PRESS RELEASES2000 RELEASE
FOR IMMEDIATE RELEASE
November 22, 2000
Contact: PG&E News Department (415) 973-5930
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PG&E PROPOSES RATE STABILIZATION PLAN TO PROTECT CUSTOMERS FROM HIGH PRICE OF ELECTRICITY

Fulfills Promise to Protect Customers From Dramatic Price Spikes; Without Proposal, Customers Could Face 100% Increases

SAN FRANCISCO - Pacific Gas and Electric Company today filed a proposal with the California Public Utilities Commission (CPUC) to stabilize electricity rates and protect its 4.6 million customers from the record-high wholesale prices being charged for electricity in California.

"From the beginning of this energy crisis, we promised to shield our customers from the rate shock experienced by San Diego residents this summer," said Gordon R. Smith, president and chief executive officer of Pacific Gas and Electric Company. "This proposal delivers on that promise, by holding the line on power costs our customers must pay, until state and federal officials can fix the broken wholesale electricity markets and start to repair the current supply and demand imbalance."

The utility is voluntarily proposing a five-year rate stabilization plan which will hold power costs much lower than current wholesale prices, and protect customers from very volatile wholesale prices. Beginning on January 1, 2001, residential and small business customers' wholesale power cost would be set at just under 6.5 cents per kilowatt-hour (cents/kWh), compared to the wholesale cost of 15.2 cents/kWh during November 2000. Under the plan, residential electric bills will average $63.50 per month, compared to more than $108.00 per month if the CPUC lifted the rate freeze without this plan in place. Current residential electric bills average $54.50 per month, under the rate freeze.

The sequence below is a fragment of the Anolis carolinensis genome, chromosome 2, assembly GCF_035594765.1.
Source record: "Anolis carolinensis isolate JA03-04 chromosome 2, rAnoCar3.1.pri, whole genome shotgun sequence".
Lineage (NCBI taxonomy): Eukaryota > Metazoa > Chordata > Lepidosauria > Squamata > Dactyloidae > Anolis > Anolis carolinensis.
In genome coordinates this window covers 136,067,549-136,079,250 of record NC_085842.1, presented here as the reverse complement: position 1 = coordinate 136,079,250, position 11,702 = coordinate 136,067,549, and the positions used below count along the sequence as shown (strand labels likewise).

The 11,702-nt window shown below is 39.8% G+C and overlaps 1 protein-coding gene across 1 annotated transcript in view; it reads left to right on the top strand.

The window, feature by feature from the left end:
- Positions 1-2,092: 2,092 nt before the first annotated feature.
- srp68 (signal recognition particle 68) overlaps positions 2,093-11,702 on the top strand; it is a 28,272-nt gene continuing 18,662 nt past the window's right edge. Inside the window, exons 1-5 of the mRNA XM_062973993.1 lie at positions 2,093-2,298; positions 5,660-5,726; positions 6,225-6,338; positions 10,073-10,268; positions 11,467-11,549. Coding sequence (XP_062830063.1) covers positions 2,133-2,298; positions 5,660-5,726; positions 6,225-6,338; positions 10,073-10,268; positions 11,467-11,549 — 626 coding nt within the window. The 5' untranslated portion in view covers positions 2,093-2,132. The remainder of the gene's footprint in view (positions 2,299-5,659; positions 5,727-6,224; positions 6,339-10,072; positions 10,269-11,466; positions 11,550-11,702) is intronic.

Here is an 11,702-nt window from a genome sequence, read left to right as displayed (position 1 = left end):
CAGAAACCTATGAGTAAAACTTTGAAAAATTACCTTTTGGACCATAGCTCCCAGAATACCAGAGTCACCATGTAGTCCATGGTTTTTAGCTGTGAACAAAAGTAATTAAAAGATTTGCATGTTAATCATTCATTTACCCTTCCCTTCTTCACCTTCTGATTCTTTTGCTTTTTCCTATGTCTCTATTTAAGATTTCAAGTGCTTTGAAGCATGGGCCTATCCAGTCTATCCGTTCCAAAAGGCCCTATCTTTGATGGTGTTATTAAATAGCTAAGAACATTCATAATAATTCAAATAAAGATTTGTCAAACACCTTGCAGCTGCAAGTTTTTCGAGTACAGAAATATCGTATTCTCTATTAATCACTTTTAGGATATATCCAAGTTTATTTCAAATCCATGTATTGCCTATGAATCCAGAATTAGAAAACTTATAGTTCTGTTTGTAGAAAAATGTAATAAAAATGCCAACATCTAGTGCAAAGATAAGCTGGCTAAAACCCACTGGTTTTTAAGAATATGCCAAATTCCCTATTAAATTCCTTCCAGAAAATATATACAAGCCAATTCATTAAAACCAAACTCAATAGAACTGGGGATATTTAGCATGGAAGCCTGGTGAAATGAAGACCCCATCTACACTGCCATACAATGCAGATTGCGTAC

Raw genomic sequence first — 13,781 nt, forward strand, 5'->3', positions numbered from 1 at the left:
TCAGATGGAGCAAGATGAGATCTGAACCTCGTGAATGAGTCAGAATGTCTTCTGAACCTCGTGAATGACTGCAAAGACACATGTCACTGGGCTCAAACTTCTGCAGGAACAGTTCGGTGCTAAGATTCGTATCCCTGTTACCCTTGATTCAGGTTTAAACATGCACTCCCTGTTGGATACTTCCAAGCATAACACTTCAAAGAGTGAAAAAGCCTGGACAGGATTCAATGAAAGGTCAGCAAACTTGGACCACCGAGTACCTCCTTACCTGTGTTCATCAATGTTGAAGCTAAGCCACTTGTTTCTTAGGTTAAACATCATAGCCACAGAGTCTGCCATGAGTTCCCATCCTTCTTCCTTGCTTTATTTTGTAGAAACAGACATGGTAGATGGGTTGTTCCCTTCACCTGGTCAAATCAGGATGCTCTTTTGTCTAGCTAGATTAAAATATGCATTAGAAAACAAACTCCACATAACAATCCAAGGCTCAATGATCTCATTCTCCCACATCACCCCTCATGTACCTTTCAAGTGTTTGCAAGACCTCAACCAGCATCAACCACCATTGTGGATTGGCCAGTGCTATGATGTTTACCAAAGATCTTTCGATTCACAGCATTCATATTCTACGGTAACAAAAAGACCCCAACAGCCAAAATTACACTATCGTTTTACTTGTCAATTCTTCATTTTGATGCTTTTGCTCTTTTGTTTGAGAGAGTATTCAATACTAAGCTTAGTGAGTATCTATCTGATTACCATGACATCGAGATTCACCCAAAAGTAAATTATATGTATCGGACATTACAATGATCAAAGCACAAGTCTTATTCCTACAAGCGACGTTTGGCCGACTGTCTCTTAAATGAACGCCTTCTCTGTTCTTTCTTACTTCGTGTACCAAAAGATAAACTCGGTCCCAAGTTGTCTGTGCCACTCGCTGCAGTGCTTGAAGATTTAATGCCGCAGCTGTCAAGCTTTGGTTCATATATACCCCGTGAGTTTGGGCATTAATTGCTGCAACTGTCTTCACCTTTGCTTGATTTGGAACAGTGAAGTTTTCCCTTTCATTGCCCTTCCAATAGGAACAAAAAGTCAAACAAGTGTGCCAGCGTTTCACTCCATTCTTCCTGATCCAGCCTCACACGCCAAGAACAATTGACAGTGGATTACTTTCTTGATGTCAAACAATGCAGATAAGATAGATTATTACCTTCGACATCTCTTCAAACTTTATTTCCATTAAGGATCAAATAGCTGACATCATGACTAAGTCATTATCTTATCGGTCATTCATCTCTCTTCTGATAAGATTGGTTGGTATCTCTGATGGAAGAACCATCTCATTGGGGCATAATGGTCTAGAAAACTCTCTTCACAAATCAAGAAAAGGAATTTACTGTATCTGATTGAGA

Without this rate stabilization plan, customers would be exposed to volatile wholesale electric prices that are currently more than 200 percent what they were just one year ago, and which skyrocketed to more than 450 percent above their previous levels during the past summer. The company estimates that once the rate freeze is lifted, customers will face an immediate average increase of about 100 percent, which could easily climb to more than 200 percent higher next summer, if wholesale prices are similar to their 2000 levels. Given the continued short supply and high demand, electricity prices are expected to continue to remain high for the foreseeable future.

"We are doing all that we can to reduce the unfair, unreasonably high electricity prices charged by out-of-state power generators. We are also working with regulators, policy makers, and our customers to find long-term solutions to this crisis," said Smith. "While those solutions are being developed, we are committed to shielding our customers, and the economy, from the dramatically high cost of electricity. Our rate stabilization plan offers reasonable rates now, and protection from dramatic price increases in the future."

Pacific Gas and Electric Company has not increased its customers' electric rates since 1993, and in fact, there have been two decreases during this period.

Nearly all of the increase in customer bills will go toward trying to keep up with the record-setting high wholesale cost of electricity. The portion going toward subsidizing energy conservation and low-income discount programs will increase as well, accounting for 10 cents of the overall bill increase.

Under the rate stabilization plan, Pacific Gas and Electric Company will offer its low-income customers a 25 percent discount off their electric bill, compared to the 15 percent discount they currently receive.